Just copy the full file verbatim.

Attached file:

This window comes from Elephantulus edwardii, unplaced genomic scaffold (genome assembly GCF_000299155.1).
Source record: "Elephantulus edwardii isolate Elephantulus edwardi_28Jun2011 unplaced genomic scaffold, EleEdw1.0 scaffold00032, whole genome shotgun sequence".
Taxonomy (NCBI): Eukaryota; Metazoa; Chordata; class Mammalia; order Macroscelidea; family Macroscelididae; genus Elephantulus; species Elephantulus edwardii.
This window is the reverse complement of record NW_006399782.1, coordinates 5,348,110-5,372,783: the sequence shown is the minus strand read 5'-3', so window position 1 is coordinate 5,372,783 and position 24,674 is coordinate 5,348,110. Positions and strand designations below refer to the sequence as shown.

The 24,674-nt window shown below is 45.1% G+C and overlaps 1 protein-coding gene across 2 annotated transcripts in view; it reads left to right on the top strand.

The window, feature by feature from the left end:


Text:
This window comes from Elephantulus edwardii, unplaced genomic scaffold (genome assembly GCF_000299155.1).
Source record: "Elephantulus edwardii isolate Elephantulus edwardi_28Jun2011 unplaced genomic scaffold, EleEdw1.0 scaffold00032, whole genome shotgun sequence".
Taxonomy (NCBI): Eukaryota; Metazoa; Chordata; class Mammalia; order Macroscelidea; family Macroscelididae; genus Elephantulus; species Elephantulus edwardii.
This window is the reverse complement of record NW_006399782.1, coordinates 5,348,110-5,372,783: the sequence shown is the minus strand read 5'-3', so window position 1 is coordinate 5,372,783 and position 24,674 is coordinate 5,348,110. Positions and strand designations below refer to the sequence as shown.

The 24,674-nt window shown below is 45.1% G+C and overlaps 1 protein-coding gene across 2 annotated transcripts in view; it reads left to right on the top strand.

The window, feature by feature from the left end: